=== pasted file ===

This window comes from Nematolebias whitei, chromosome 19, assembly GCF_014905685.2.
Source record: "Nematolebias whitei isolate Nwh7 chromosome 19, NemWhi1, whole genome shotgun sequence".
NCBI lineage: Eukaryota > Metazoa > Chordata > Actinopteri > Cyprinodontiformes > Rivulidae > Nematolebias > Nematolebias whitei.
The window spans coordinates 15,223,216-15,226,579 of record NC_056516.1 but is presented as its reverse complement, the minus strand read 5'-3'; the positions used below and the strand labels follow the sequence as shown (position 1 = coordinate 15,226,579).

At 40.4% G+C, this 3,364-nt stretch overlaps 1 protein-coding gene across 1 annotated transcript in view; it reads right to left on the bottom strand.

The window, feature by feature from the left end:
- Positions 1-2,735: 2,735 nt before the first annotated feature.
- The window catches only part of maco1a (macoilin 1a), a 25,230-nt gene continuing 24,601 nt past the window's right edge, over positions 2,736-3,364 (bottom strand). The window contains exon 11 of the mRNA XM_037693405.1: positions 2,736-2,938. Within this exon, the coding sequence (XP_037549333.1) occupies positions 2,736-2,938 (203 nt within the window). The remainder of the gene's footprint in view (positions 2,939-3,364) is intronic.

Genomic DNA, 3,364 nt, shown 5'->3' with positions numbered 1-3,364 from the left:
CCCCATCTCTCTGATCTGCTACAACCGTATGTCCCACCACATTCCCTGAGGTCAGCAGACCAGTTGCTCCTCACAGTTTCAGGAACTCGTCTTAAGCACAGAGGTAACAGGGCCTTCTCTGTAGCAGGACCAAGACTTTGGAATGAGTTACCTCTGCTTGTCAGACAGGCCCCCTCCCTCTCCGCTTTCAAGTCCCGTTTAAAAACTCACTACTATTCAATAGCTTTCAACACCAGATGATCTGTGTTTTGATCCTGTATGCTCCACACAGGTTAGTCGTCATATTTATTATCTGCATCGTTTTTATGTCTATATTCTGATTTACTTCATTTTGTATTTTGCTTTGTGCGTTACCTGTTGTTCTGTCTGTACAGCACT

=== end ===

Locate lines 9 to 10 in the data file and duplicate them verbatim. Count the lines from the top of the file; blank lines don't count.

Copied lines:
Genomic DNA, 3,364 nt, shown 5'->3' with positions numbered 1-3,364 from the left:
CCCCATCTCTCTGATCTGCTACAACCGTATGTCCCACCACATTCCCTGAGGTCAGCAGACCAGTTGCTCCTCACAGTTTCAGGAACTCGTCTTAAGCACAGAGGTAACAGGGCCTTCTCTGTAGCAGGACCAAGACTTTGGAATGAGTTACCTCTGCTTGTCAGACAGGCCCCCTCCCTCTCCGCTTTCAAGTCCCGTTTAAAAACTCACTACTATTCAATAGCTTTCAACACCAGATGATCTGTGTTTTGATCCTGTATGCTCCACACAGGTTAGTCGTCATATTTATTATCTGCATCGTTTTTATGTCTATATTCTGATTTACTTCATTTTGTATTTTGCTTTGTGCGTTACCTGTTGTTCTGTCTGTACAGCACT